CAIRO — An Egyptian court sentenced 21 people to death on Saturday on charges related to one of the world’s deadliest incidents of soccer violence, touching off an attempted jailbreak and a riot that killed another eight in the Mediterranean port city that is home to most of the defendants.
The verdict follows deadly clashes between police and demonstrators on Friday, the second anniversary of the uprising that overthrew Egypt’s longtime leader Hosni Mubarak. Such cycles of violence, often lasting for weeks and costing dozens of lives, have occurred regularly in the last two years.
Avid soccer fans from both teams, known as Ultras, hold the police at least partly responsible for the Port Said deaths and have criticized President Mohamed Morsi for doing little to overhaul the force.
Immediately after the verdict, two police officers were shot dead outside Port Said’s main prison when angry relatives tried to storm the facility to free the defendants. Police fired tear gas and rubber bullets, as well as live rounds, at the crowd outside the prison, killing six, security officials said.
Security officials said the military was being deployed to Port Said — the second such deployment in less than 24 hours. The army is often used to keep order by top generals who took over after Mr. Mubarak was ousted, but the military has kept a much lower profile since Mr. Morsi was elected as president in June. The military was also deployed overnight in the city of Suez after eight people died in clashes between security forces and protesters opposed to President Morsi.
Judge Sobhi Abdel-Maguid read out the death sentences related to the Feb. 1 riot in Port Said that killed 74 fans of the Cairo-based Al-Ahly team. Defendants’ lawyers said all those sentenced were fans of the Port Said team, Al-Masry. Executions in Egypt are usually carried out by hanging.
The judge said in his statement, read live on state TV, that he would announce the verdict for the remaining 52 defendants on March 9.
Among those on trial are nine security officials, but none were handed sentences Saturday, lawyers and security officials say.
Fans of al-Ahly, whose stands were attacked by the rival club Al-Masry in the Feb. 1 incident in Port Said, had promised more violence if the accused did not receive death sentences. In the days leading up to the verdict, Al-Ahly fans warned of bloodshed and retribution. Hundreds of Al-Ahly fans gathered outside the Cairo sports club in anticipation of the verdict, chanting against the police and the government.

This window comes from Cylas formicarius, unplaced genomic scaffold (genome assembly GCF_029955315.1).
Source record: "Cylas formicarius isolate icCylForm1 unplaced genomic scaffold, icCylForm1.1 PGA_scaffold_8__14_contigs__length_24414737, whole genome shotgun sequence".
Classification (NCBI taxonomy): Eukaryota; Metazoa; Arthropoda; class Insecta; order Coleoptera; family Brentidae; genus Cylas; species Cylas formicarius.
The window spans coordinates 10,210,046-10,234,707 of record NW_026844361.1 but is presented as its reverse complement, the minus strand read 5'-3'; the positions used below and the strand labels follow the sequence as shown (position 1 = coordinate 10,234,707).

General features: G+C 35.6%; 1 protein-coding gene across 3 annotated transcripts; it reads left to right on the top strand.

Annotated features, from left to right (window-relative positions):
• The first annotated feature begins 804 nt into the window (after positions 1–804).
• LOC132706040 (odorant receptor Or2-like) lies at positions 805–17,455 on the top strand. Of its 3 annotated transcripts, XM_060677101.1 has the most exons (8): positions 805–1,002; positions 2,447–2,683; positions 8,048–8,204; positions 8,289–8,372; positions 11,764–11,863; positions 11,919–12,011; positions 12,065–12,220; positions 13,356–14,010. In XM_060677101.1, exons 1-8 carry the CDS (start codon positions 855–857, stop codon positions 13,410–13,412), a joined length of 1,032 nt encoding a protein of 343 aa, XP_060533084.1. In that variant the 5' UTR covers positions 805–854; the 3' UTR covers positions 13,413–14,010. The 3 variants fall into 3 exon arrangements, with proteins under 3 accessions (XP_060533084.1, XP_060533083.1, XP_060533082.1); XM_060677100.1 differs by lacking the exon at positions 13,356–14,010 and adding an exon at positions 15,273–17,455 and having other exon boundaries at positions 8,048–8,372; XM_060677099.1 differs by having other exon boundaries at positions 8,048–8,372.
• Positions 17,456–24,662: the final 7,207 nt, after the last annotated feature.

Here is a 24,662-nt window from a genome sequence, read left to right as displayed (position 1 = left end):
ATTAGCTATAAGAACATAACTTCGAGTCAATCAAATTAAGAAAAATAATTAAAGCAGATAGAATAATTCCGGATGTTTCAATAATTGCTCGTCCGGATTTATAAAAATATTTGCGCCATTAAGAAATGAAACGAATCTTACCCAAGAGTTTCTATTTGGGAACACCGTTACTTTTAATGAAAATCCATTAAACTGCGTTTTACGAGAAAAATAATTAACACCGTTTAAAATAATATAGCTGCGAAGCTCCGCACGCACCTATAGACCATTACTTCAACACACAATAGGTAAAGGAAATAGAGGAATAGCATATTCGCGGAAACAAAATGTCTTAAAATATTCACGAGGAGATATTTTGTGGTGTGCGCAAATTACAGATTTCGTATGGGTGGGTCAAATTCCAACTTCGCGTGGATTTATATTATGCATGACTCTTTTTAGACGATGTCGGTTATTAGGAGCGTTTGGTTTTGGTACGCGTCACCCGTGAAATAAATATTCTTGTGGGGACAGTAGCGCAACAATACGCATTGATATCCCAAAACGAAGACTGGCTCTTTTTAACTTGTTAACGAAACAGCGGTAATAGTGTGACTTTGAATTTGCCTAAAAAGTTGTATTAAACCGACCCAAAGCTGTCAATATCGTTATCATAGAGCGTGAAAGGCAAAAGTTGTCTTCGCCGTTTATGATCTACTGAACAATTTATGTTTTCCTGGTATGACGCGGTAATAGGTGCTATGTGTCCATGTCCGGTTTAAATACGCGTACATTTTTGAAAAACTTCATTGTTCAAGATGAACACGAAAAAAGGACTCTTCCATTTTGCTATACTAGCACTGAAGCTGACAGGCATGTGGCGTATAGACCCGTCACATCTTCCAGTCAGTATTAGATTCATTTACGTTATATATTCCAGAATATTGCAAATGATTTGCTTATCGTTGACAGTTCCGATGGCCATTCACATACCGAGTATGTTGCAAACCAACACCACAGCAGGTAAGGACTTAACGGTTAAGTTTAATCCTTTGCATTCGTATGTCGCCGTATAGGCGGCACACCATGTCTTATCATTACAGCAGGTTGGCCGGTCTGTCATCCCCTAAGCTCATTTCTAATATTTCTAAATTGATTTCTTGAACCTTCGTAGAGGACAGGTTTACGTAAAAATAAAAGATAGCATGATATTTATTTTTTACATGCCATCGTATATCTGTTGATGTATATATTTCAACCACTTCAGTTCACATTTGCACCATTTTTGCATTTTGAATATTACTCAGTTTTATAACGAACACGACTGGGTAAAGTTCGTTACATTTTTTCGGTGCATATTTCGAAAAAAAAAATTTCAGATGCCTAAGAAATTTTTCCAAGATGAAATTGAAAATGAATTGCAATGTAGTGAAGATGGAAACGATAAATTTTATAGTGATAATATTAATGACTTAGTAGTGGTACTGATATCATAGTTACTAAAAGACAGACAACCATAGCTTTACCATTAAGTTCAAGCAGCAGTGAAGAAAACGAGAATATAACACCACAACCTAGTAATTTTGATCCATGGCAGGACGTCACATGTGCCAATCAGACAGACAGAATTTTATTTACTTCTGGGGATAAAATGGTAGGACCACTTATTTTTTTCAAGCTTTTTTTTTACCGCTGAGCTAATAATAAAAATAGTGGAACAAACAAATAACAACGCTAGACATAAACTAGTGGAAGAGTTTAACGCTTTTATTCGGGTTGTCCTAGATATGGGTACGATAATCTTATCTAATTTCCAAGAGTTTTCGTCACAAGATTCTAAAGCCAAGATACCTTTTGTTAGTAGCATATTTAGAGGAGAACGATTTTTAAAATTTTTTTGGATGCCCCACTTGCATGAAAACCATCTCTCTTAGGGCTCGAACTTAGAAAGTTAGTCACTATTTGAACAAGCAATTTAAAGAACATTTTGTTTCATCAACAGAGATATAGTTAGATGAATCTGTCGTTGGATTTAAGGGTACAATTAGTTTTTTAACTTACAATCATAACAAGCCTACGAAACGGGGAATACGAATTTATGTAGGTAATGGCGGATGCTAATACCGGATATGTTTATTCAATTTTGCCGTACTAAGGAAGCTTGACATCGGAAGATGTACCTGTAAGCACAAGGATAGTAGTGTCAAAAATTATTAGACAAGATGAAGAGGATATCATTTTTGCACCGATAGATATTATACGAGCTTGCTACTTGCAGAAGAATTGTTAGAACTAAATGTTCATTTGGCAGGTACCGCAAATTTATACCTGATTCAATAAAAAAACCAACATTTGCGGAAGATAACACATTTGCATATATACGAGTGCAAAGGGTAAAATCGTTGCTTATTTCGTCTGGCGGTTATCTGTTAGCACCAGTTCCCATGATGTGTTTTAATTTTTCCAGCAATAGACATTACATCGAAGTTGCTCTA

Before the judge could read out the names of the 21, families erupted in screams of “Allahu akbar!” Arabic for God is great, with their hands in the air and waving pictures of the deceased. One man fainted while others hugged one another. The judge smacked the bench several times to try and contain reaction in the courtroom.
The verdict is not expected to calm tensions between the two rival teams. The judge is expected to make public his reasons for the death sentences March 9, when the remaining 52 defendants receive their sentences.
A Port Said resident and lawyer of one defendant given a death sentence said the verdict was nothing more than “a political decision to calm the public.”
“There is nothing to say these people did anything and we don’t understand what this verdict is based on,” the lawyer, Mohammed al-Daw, said.
The violence began after the Port Said’s home team won the match, 3-1. Al-Masry fans stormed the pitch after the game ended, attacking Cairo’s Al-Ahly fans.
Authorities shut off the stadium lights, plunging it into darkness. In the exit corridor, the fleeing crowd pressed against a chained gate until it broke open. Many were crushed under the crowd of people trying to flee.
Survivors described a nightmarish scene in the stadium. Police stood by doing nothing, they said, as fans of Al-Masry attacked supporters of the top Cairo club stabbing them and throwing them off bleachers.
Al-Ahly survivors said supporters of Al-Masry carved the words “Port Said” into their bodies and undressed them while beating them with iron bars.
While there has long been bad blood between the two rival teams, many blamed police for failing to perform the usual searches for weapons at the stadium.
Both Al-Ahly Ultras and Al-Masry Ultras widely believe that former members of the ousted government of Mr. Mubarak helped instigate the attack, and that the police at the very least were responsible for gross negligence. It is not clear what kind of evidence, if any, was presented to the court to back up claims that the attack had been orchestrated by governmentofficials.
As is customary in Egypt, the death sentences will be sent to the nation’s top religious authority, the Grand Mufti, for approval, though the court has final say on the matter.
All of the defendants — who were not present in the courtroom Saturday for security reasons — have the right to appeal the verdict.
The incident was the world’s deadliest soccer violence in 15 years.